In our post-republic era, much is made of the U.S. Constitution and its accompanying Bill of Rights, even though it is clear that the government and the courts rely less and less upon their unconditional application, and more upon political intrigue and the winds of public opinion to determine if and how these basic laws will be applied to public policy. The Bill of Rights, or rather the first ten amendments to the Constitution were ratified by the states approximately fifteen years after the Constitution came into effect. They are designed to guarantee to the citizens of the several states basic natural law rights and this is noted in their preamble. Again, while they are a legal document and part of the constitution, they also represent a partial explication of the natural law that applies to all men and women, in all parts of the earth, for all time.
How then should Americans conduct themselves with nationals of another country who do not recognize the same freedoms? The Supreme Court of the United States declared in the late 1700’s that when the United States broke all ties with the monarchy, sovereignty devolved upon the citizens, so that citizens were sovereign over themselves, and that officers of the government held civil authority only and that was delegated to them by the sovereign citizens. This is not the case in the rest of the world and is the primary argument for American exceptionalism. Citizens of other countries owe their obedience to the sovereign of the country. For example in England, obedience is owed to the Queen and her government, in the Middle East, obedience is owned to the religious leaders. There, to replace a tyrannical government by force of arms is revolution indeed. Here, it is recognized as a right of the people. Therefore, Americans should not expect that our Bill of Rights should apply to anyone in any other country but our own.
The question arises, what shall we do about the reported cases of tyranny and inhumanity in other countries? The answer is little or nothing at all, as a government. Each nation is sovereign unto itself. Pronouncements by the United Nations notwithstanding, each nation should be left alone to work out its own political problems within its borders. The United States may express its concern though diplomatic channels, and share the message of liberty in that manner and by radio broadcasts, which in some countries are jammed by the government in power. But the primary method of promoting liberty abroad is by respecting the sovereignty of other nations, and attempting to promote good will through trade. The invisible hand of the market, described by the economist/philosopher Adam Smith, does more than regulate prices. It also stimulates demand for new products and new ideas, including liberty. So our invasion of liberation should not be by the Army, Navy, Air Force, and Marines, but by Coca Cola, McDonalds, J.C. Penny, and Ford.
But there are other ways for American citizens whose love of liberty burns brightly within their breasts. There is yet another outlet remaining for such people. They can immigrate to those countries they perceive to be held under the boot of oppression. They can set up shop there as many expatriates have done before them, to trade, to import and export, or to offer their skills as doctors, engineers, scientists, and professors. Like Christian missionaries all over the world, who bring the message of Christ informally while providing valuable, marketable skills to countries that need them, expatriates can bring the message of liberty, along with the skills they have to offer. The idea of liberty is attractive, as Dr. Ron Paul says, and once the seed of liberty is quietly planted, it takes roots in the heart of the oppressed. Nevertheless, one must be discreet, careful not to disrespect the party in power, lest be marked as spies, secretly fomenting revolution.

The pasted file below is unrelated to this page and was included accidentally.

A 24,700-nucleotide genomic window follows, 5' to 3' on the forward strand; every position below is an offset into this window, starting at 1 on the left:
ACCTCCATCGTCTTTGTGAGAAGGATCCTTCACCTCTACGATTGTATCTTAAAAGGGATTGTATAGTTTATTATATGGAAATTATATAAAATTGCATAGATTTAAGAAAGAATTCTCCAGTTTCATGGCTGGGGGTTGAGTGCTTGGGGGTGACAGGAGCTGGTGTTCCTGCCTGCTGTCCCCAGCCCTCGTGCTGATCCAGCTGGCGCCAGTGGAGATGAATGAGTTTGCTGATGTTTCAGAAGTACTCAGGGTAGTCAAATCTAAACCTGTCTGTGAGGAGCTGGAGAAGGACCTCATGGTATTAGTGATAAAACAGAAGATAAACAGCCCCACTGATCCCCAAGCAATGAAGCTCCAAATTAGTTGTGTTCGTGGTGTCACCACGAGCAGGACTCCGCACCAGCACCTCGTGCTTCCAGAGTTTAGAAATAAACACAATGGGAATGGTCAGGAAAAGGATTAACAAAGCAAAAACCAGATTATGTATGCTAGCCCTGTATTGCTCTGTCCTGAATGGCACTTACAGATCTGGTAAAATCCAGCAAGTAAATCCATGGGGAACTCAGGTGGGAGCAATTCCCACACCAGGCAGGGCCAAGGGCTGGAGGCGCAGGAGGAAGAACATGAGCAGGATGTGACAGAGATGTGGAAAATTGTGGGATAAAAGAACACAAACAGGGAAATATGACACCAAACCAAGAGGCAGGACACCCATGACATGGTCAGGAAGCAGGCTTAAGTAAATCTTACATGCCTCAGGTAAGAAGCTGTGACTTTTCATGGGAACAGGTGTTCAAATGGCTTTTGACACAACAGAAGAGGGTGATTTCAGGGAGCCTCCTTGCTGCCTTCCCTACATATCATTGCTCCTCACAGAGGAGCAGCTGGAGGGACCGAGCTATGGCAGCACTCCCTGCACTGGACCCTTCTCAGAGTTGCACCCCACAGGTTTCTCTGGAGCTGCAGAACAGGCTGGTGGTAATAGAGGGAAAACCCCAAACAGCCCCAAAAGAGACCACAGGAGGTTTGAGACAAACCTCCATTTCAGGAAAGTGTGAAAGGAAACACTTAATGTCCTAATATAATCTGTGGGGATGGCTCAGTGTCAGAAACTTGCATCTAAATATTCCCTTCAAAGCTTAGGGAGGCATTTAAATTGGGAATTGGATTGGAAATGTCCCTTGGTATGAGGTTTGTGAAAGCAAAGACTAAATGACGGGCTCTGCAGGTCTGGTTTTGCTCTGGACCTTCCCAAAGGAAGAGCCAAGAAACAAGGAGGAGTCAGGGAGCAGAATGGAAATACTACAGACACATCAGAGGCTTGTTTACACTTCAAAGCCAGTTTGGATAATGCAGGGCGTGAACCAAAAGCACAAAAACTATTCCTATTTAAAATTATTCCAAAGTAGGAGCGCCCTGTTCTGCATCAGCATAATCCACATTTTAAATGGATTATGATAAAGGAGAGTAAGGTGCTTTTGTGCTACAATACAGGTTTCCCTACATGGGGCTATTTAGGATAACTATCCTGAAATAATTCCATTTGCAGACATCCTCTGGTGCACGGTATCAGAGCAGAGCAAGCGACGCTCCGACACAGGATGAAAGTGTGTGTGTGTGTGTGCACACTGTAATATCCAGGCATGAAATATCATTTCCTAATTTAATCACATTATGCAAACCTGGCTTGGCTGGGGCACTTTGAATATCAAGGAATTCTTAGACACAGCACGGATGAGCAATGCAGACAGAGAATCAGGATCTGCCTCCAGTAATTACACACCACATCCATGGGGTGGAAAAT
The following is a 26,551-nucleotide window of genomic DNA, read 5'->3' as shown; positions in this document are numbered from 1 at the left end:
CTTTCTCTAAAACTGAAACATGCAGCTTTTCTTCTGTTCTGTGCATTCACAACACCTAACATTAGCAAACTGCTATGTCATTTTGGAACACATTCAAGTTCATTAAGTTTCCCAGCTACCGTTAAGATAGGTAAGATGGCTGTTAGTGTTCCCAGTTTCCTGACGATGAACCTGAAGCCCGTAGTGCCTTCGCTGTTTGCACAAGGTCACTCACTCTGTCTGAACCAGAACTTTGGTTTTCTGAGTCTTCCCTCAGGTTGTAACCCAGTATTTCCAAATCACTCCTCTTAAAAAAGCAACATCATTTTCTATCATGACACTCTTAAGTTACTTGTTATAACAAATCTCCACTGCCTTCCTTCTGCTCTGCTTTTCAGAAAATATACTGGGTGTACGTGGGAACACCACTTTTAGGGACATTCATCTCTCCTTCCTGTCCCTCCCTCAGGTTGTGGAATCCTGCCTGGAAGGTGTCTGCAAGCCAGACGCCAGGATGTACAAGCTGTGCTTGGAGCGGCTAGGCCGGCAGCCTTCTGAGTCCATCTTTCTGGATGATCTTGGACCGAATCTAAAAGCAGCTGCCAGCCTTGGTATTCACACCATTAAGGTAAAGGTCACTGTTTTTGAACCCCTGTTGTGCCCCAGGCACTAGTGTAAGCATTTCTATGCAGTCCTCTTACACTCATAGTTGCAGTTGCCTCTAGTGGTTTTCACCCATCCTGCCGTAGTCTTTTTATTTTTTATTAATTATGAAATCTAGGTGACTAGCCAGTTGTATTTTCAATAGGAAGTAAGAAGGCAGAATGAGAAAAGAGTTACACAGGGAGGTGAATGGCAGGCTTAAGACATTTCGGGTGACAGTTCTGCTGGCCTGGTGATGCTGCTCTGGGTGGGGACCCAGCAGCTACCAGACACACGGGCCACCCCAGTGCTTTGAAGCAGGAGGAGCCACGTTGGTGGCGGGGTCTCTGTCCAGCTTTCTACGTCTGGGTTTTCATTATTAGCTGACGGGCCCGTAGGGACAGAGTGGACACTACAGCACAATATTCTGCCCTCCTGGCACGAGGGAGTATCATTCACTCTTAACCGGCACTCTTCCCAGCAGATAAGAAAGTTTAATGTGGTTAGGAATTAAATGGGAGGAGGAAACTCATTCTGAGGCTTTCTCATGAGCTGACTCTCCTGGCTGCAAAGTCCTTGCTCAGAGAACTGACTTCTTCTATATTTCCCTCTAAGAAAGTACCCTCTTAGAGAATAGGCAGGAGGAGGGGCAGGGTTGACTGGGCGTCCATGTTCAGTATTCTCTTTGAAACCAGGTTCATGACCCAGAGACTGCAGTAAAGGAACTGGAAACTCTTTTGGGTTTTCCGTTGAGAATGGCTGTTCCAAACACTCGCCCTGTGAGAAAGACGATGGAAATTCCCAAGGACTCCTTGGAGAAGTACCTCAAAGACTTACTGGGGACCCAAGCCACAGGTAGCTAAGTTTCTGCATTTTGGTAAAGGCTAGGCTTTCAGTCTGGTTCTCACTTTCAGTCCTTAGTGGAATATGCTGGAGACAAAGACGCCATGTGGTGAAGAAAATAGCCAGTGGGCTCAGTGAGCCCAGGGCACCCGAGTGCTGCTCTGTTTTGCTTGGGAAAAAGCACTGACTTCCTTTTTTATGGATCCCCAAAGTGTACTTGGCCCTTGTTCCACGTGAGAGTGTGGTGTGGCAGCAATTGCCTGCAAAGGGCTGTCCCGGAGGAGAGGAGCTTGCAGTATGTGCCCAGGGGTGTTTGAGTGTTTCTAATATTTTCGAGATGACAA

Then, of course, Americans are always free to join revolutionary forces in a country that is in political upheaval, or at war with another country that is abhorrent to liberty. Many Americans joined the British and French forces fighting against Nazi Germany, long before the United States declared war. Thousands of Americans financially supported Ireland in it fight for independence from the British, and thousands of other have supported Israel in it struggle to survive by sending money, and by immigrating there.
So there are many ways we can spread the message of liberty and civil rights throughout the world as individuals, without having the American government attempt to act as the policeman of the world. America has no business in nation building, which is often just a cover for a capitalist driven imperialism. We should remain open and cordial, ready to trade, and to build relationships with key players in other countries with whom we can share the message of liberty. Ever eager to make peace, we should never strike the first blow, diplomatically or militarily, but respond decisively and devastatingly should we be attacked. Most importantly we should vigilant at home to ensure that the rights and liberty that is so precious to us, remains available and intact to ourselves and our posterity.